Naturally, Vermont is not Vermont without a covered bridge. Using the VR on the lens, I photographed this pristine bridge at 1/50 second at f/5.6 with the lens set at 35mm. Take note of the extreme sharpness this lens can deliver.

With the ISO at 400 and the VR turned on, I managed to get closer to the ground shooting at f/22 to gain the most in depth of field from front to back at the Old First Church in Bennington, Vermont. Active D-Lighting was turned on to compress the tones of the sky and the church.

The big news with this new 24-70mm lens is that it adds Vibration Reduction (VR) image stabilization technology, offering a Nikon-rated four stops of improvement. I find this to be a critical enhancement, which, somewhat, justifies the price and weight hike.

The usual controls are on the left side of the lens along with a horizontal slide switch housing the Off, Normal, and Active selections. Nikon’s proprietary Silent Wave Motor is included in the mix and when it comes to speed, I would rate this new 24-70mm lens about equal to its predecessor. There’s full-time manual focus override available any time in the shooting process. Meanwhile, the lens’ internal focus actually lightens the overall weight while balancing it since the lens maintains its length while zooming.

With an eye to the future, this new Nikkor 24-70mm f/2.8 is an “E” lens, making the aperture control electronic instead of mechanical. Nikon’s Electromagnetic Aperture control is designed to help capture more consistent exposures during high-speed shooting bursts. To shoot pleasing blurred backgrounds (aka bokeh), the diaphragm in the lens offers nine blades. It stops down to f/22.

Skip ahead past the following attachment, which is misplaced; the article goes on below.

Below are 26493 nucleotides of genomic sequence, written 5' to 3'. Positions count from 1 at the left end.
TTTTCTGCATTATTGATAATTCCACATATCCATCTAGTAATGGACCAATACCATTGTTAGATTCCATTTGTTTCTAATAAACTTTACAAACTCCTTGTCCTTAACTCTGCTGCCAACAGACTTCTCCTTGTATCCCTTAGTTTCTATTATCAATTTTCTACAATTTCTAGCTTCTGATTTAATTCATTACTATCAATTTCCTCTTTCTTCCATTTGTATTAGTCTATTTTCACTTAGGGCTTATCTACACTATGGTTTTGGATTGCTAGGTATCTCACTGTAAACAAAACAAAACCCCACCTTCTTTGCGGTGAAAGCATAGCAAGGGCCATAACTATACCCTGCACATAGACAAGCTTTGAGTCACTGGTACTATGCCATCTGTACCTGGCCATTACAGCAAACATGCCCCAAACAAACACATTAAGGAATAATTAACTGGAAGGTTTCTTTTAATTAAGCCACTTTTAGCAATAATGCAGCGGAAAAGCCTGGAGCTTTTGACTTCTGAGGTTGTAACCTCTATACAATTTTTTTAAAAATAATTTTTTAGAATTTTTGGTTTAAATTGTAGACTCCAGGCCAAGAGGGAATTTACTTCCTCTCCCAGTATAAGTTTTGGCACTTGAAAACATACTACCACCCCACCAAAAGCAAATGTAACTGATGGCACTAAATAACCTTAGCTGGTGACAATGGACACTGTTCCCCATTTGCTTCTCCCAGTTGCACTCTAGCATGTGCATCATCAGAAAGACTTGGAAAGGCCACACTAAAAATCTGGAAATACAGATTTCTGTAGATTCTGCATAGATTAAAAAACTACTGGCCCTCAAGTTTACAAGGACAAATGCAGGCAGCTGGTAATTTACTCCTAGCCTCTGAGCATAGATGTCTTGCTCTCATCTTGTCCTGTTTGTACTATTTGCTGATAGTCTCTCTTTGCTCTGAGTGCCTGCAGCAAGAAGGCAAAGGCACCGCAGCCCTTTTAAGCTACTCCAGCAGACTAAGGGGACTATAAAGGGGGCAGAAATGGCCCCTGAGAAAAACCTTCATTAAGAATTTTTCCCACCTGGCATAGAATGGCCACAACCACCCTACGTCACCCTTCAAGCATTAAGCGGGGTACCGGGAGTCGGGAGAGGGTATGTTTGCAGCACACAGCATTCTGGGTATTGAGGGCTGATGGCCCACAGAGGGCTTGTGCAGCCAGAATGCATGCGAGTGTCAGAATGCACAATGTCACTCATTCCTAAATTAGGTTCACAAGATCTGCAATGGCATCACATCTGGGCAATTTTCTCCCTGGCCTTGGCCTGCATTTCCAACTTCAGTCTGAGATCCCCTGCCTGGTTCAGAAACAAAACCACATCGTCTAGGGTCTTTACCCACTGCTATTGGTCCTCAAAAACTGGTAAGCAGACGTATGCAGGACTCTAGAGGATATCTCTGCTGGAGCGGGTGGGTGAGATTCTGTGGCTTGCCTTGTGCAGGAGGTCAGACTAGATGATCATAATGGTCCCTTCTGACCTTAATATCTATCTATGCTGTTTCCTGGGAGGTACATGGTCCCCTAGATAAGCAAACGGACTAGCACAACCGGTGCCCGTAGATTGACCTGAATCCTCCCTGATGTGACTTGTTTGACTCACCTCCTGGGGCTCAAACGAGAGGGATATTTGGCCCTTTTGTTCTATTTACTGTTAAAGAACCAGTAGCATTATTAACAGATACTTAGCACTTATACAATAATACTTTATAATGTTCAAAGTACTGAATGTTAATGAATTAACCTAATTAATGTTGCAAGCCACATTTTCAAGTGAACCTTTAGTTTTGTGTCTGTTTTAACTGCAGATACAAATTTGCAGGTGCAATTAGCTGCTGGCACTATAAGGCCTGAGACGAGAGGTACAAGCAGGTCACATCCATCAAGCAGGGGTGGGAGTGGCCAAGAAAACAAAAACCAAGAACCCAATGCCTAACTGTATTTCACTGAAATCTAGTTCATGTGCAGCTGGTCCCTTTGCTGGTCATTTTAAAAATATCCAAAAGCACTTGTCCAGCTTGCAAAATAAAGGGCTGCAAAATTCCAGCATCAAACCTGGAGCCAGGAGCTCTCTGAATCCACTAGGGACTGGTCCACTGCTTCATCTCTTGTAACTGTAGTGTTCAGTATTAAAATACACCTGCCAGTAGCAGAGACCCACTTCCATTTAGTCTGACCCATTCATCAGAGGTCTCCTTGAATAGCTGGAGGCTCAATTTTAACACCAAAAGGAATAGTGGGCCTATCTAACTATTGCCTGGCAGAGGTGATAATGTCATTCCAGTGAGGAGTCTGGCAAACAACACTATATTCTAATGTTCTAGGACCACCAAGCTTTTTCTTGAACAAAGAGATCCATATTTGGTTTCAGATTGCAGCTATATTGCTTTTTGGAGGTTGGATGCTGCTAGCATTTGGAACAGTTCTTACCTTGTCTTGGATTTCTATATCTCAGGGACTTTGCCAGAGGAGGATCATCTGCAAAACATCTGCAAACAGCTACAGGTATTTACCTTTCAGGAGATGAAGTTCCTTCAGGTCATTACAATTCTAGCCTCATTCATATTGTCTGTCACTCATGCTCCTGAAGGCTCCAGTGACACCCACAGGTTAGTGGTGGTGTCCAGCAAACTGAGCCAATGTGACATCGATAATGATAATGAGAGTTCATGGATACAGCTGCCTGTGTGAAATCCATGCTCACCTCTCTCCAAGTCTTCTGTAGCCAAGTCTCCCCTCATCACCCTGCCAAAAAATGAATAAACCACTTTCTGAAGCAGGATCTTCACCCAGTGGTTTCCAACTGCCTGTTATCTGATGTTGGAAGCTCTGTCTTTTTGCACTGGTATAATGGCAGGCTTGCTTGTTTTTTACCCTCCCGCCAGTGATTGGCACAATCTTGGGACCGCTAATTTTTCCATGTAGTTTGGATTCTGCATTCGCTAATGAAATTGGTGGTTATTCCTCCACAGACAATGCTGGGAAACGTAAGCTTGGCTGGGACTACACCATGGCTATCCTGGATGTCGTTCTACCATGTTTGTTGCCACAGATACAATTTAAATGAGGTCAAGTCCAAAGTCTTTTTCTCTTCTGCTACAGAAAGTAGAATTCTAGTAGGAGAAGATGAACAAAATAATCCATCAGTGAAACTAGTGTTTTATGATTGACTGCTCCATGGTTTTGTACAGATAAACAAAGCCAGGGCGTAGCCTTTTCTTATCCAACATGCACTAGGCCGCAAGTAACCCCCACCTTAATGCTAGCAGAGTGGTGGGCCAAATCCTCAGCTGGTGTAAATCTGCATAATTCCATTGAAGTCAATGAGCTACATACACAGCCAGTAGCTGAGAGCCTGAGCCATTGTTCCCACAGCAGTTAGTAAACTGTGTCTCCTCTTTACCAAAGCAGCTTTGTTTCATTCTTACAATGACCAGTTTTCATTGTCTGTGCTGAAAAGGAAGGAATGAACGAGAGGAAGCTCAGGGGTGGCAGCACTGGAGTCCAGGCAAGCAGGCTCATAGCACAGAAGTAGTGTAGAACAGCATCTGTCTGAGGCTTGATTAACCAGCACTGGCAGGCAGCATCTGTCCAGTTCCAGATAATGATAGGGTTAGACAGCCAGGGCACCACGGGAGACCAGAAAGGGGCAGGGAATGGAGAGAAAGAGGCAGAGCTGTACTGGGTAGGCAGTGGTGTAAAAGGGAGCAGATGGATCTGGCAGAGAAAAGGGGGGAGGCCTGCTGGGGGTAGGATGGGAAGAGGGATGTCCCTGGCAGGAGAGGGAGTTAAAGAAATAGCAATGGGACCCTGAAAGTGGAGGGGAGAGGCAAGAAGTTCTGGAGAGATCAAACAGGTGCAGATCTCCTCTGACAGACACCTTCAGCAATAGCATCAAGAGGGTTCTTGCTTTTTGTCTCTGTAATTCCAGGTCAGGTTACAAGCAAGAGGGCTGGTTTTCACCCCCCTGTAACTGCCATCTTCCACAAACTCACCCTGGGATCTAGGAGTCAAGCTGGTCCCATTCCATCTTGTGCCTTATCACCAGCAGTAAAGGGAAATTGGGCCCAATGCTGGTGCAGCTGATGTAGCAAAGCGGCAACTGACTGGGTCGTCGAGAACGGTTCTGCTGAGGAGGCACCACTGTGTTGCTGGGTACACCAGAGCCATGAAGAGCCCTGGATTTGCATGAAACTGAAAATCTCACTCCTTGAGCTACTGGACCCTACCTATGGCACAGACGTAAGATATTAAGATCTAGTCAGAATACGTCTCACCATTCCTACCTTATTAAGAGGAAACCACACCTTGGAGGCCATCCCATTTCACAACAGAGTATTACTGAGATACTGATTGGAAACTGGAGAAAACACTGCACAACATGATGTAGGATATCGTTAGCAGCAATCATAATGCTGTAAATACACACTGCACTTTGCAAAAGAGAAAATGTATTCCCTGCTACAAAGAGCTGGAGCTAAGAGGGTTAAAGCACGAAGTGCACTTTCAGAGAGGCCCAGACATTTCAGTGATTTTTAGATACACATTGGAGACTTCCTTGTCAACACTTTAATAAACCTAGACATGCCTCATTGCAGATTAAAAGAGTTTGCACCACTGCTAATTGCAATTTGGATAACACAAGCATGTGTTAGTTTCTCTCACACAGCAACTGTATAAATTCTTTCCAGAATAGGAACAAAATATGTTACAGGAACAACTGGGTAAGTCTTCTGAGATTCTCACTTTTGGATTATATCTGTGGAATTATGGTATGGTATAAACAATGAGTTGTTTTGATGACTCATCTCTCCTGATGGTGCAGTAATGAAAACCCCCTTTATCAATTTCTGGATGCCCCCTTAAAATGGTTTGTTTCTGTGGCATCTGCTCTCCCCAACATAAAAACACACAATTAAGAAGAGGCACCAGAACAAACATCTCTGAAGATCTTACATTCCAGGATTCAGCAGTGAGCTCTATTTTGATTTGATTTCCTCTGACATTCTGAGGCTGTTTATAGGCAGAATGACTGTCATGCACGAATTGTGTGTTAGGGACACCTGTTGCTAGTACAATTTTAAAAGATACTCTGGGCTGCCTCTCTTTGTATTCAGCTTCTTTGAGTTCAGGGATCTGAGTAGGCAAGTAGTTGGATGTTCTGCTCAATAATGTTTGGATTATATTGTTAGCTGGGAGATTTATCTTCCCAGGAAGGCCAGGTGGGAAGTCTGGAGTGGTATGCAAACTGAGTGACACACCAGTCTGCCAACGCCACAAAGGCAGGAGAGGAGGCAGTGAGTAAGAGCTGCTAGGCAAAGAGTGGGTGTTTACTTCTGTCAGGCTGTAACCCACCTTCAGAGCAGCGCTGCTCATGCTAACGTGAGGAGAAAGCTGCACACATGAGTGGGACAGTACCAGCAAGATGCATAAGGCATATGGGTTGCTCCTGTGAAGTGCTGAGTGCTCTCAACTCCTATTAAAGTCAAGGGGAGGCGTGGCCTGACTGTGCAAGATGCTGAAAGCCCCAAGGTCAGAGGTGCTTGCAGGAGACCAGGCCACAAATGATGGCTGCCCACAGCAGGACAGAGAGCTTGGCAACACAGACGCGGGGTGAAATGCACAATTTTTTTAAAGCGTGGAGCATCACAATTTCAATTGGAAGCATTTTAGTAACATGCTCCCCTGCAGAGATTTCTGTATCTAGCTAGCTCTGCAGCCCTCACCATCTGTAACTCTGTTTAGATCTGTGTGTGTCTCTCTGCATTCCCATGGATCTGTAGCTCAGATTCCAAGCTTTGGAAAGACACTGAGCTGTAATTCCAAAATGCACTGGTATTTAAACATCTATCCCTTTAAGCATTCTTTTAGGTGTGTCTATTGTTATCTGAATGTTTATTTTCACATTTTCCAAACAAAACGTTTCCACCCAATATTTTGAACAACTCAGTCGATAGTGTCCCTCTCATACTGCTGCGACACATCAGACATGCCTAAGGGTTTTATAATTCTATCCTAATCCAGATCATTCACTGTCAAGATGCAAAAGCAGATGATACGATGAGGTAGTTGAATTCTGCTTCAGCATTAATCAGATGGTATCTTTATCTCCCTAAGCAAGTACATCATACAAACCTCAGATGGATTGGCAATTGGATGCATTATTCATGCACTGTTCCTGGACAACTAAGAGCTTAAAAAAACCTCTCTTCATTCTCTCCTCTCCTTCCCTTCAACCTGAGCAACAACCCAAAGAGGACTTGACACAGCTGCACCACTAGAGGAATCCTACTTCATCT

“And miles to go before I sleep” are the ending words to my favorite poem by Robert Frost. Paying a visit to his grave behind the Old First Church, I shot this at f/13 at 1/250 second to pick up all the details in this photo.

Shooting wide open at f/2.8 you can see the swirling bokeh this lens delivers in the background. At 65mm, the overall sharpness from side to side makes for a pleasing subject in the cemetery.

When it comes to the sharpness of any lens, naturally it is up to the individual photographer to bring out the best in any optic. That means control over technique, the use of a tripod, and careful post-processing. This is why I was concerned over a DxOMark report on the Nikkor 24-70mm f/2.8E ED VR that claimed this lens had “disappointing scores” during testing. As a working photographer, I don’t have access to sophisticated benchmark equipment to test any lens scientifically, so I have to go with my gut reaction during field testing, common sense, and what I see in my prints and on the screen.

For testing, I used a Nikon D4S, a sturdy tripod, and the use of my shed. With plenty of old wood, open grain, and a perfect histogram to work with, here are my findings of both the new and older (non-VR) 24-70mm lenses.

First off, I know my older 24-70mm f/2.8G ED lens is sharp. Having it for years on end, traveling around, this lens yields prints large enough (sometimes to 20x30 inches) for art shows. I have never been disappointed with this product and will continue to use it. Checking my records, the middle part of the aperture range (around f/5.6) is the best, but venturing into the forbidden grounds of f/16 and f/22 has yielded me more than acceptable results, especially when shooting landscapes.

Here is my take on the new 24-70mm f/2.8E ED VR lens. I process everything with Nikon Capture NX2 at 100 percent. I don’t know what DxOMark uses for settings, but reading their reports the numbers to me are so close in some respects it could be a tie. With this new “E” lens, they are right, at f/2.8 most any lens is sharp in the center with some softening at the edges at 70mm. But if you use this for portraits, I see no issue here.